Effects of New Coronavirus Variants on Children and Expecting Mothers Still Unclear, Doctors Say

Ido Efrati
Ido Efrati
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A medical worker administers a coronavirus vaccine in Givatayim, January 20, 2021. The subjects have no connection to the content of the article.
A medical worker administers a coronavirus vaccine in Givatayim, January 20, 2021. The subjects have no connection to the content of the article.Credit: Hadas Parush
Ido Efrati
Ido Efrati

There is a renewed focus on how children and pregnant women, groups that until recently were considered relatively safe from severe forms of the coronavirus, fare with the disease. That assumption has changed, leaving physicians with a wealth of theories but not enough clear answers.

The number of children and pregnant women with severe COVID-19 is still low, albeit higher than in the first months of the pandemic. But add to this the need to protect these groups and the possibility (not yet supported by data) that mutations could make the virus more dangerous to children, and you get a disturbing picture, particularly in light of the fact that the vaccines have not been approved for children under the age of 16.

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Dr. Uri Pollak, director of the pediatric intensive care unit at Jerusalem’s Hadassah University Hospital at Ein Karem, said the hospital is seeing a steep rise in the number of children under 9 years old who tested positive for the coronavirus and developed symptoms. He believes recent mutations, and especially the British variant of the virus, which is thought to be more transmissible, is one of the reasons. “We are seeing more children who are very ill, which led us to open a coronavirus-specific pediatric ICU at Hadassah. We are seeing an unusual number of patients,” Pollak said.

Four babies ranging in age from 14 days to two years are being cared for in the new unit. Two have been sedated and intubated, and three of the four had existing conditions. “We are also seeing children with severe post-COVID-19 illness, including post-coronavirus Kawasaki-like inflammatory syndrome,” said Pollak.

Pollak said the new variants are more highly transmissible and symptoms appear sooner than with the “regular” coronavirus. He added that while the data on the variants hasn’t yet been published in scientific journals, anecdotal data is mounting from conversations with research groups in Europe and the United States.

Severe COVID-19 in children is quite rare. Until the current wave, fewer than 1 percent of young coronavirus patients were hospitalized, and most of them were not seriously ill. A few dozen children have become severely ill since the pandemic began over a year ago, most of them with multisystem inflammatory syndrome – a syndrome resembling Kawasaki disease that was first seen in April and has been associated with what some people are calling “long COVID” in children and teens.

According to Health Ministry figures, more than 51,000 children under 17 in Israel tested positive for the coronavirus in the first three weeks of January alone. In September, at the height of the second wave of the pandemic in Israel, about 34,000 children under 17 tested positive, while for all of December, some 24,000 children tested positive. Many public health experts say the rise is connected to the overall rise in infection rates, attributed to the recent variants.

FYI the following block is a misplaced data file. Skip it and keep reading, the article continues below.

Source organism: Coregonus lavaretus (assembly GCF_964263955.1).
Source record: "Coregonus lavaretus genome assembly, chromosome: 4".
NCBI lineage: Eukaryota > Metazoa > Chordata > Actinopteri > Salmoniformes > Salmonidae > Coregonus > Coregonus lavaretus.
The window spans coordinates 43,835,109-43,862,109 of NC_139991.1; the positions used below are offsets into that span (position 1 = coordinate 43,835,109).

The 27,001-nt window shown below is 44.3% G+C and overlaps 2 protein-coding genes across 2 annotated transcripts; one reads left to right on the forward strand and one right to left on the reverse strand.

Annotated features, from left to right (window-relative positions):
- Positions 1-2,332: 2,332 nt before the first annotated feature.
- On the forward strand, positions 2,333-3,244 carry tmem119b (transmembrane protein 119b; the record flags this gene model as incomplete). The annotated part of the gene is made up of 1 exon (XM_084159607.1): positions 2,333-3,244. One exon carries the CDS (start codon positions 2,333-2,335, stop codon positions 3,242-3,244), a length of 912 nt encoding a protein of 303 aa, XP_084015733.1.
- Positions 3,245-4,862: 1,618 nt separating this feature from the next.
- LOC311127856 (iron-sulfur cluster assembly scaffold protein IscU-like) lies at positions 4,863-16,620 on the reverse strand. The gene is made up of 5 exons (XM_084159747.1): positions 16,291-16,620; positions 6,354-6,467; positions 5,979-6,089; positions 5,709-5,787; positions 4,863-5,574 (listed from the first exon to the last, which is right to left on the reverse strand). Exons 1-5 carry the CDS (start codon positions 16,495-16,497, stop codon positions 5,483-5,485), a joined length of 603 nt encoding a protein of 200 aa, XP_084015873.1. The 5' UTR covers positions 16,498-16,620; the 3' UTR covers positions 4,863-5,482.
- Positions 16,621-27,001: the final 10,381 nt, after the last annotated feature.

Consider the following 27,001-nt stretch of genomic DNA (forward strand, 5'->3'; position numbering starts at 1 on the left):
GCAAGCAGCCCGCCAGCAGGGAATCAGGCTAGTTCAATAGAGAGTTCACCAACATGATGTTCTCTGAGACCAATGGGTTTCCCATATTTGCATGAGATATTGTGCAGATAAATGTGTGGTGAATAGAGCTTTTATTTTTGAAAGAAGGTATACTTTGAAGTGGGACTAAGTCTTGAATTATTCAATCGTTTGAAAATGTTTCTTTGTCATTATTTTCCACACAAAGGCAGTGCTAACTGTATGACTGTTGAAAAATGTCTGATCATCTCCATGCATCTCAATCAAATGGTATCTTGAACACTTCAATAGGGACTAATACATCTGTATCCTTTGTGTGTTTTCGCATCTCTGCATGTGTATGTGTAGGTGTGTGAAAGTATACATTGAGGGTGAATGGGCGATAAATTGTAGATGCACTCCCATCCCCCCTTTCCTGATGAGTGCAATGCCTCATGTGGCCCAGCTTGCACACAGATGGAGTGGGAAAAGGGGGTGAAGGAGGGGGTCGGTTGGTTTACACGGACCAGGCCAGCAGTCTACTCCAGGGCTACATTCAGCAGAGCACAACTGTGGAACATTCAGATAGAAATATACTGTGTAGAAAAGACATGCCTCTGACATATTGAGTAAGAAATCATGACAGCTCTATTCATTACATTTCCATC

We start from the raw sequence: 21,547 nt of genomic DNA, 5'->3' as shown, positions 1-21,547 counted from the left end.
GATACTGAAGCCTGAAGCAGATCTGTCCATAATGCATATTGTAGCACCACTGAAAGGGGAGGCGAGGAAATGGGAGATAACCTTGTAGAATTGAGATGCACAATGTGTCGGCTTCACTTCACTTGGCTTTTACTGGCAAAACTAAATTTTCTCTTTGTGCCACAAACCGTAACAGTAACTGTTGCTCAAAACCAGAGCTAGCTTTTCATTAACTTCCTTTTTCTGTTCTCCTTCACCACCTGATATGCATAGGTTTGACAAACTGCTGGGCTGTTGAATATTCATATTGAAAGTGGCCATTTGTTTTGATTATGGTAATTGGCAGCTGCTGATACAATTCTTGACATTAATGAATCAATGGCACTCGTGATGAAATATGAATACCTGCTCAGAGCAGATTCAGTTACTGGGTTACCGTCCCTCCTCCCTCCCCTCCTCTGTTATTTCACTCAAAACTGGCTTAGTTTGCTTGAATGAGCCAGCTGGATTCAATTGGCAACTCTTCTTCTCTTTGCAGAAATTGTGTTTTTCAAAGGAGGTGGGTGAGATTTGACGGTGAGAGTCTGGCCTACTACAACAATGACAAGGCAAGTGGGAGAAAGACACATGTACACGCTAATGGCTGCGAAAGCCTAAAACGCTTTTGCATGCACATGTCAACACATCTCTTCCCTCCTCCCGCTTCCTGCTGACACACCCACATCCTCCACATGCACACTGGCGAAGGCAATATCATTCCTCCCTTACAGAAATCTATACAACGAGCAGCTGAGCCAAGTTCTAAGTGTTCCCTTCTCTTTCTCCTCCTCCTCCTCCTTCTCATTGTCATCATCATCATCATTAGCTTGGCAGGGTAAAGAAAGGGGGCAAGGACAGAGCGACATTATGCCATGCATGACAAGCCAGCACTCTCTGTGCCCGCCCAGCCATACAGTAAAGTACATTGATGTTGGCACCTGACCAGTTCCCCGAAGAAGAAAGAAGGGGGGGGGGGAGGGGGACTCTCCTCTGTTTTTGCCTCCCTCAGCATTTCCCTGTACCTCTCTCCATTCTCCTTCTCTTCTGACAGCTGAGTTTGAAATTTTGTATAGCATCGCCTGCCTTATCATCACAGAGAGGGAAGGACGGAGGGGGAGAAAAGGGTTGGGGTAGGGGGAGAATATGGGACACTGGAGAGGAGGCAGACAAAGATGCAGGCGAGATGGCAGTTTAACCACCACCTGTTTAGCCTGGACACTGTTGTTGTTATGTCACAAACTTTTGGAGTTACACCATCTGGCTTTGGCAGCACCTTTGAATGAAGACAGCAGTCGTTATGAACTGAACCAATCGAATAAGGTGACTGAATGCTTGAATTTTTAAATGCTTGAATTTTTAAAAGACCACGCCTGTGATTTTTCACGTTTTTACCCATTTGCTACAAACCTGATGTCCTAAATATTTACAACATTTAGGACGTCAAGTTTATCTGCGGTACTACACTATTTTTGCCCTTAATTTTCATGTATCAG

“We are seeing a slight rise in positivity in children in the past two or three weeks, but not in children with COVID-19, and we aren’t feeling an extreme change,” said Dr. Efrat Bron-Harlev, the CEO of Schneider Children’s Medical Center of Israel in Petah Tikva. She added that the virus is spreading more quickly than before, including among children, and that since most older adults and people who are high-risk have already been vaccinated, the proportion of children being infected has risen. “More than one-third of Israel is under 16,” Bron-Harlev said. “That has enormous significance. We at Schneider, and at other hospitals, are not seeing excess severe illness in children.

Ten pregnant or postpartum women are currently hospitalized in Israeli medical centers in severe or critical condition with the coronavirus. Since the start of the pandemic, more than 6,500 pregnant women have tested positive for the virus – over 1,700 during the first three weeks of January, compared to about 1,200 in all of December and 850 in September, the peak of the second wave. Late last week, the Health Ministry reported that the British variant of the virus had been identified in six of the seven pregnant women hospitalized with the coronavirus whose samples were sequenced.

Public health officials say it’s difficult to determine from these findings whether the genetic mutations in the British variant contributed to the decline of these women’s condition.

Pregnant and breastfeeding women were not enrolled in the clinical trials of the coronavirus vaccines developed by Pfizer, AstraZeneca and Moderna, and the original guidance was to exclude this group from receiving the vaccines until additional information could be collected. However, a few days ago, the Health Ministry recommended that pregnant women get the vaccine, citing support from the National Council for Gynecology, Genetics and Neonatology, and even instructed Israel’s health maintenance organizations to give them priority. “In this wave of the pandemic we are seeing more and more cases of young people with severe illness, to the point of endangering their lives. It’s no longer a disease of old people with existing conditions,” said Dr. Yael Haviv Hadid, director of the coronavirus critical care ward at Sheba Medical Center at Tel Hashomer.

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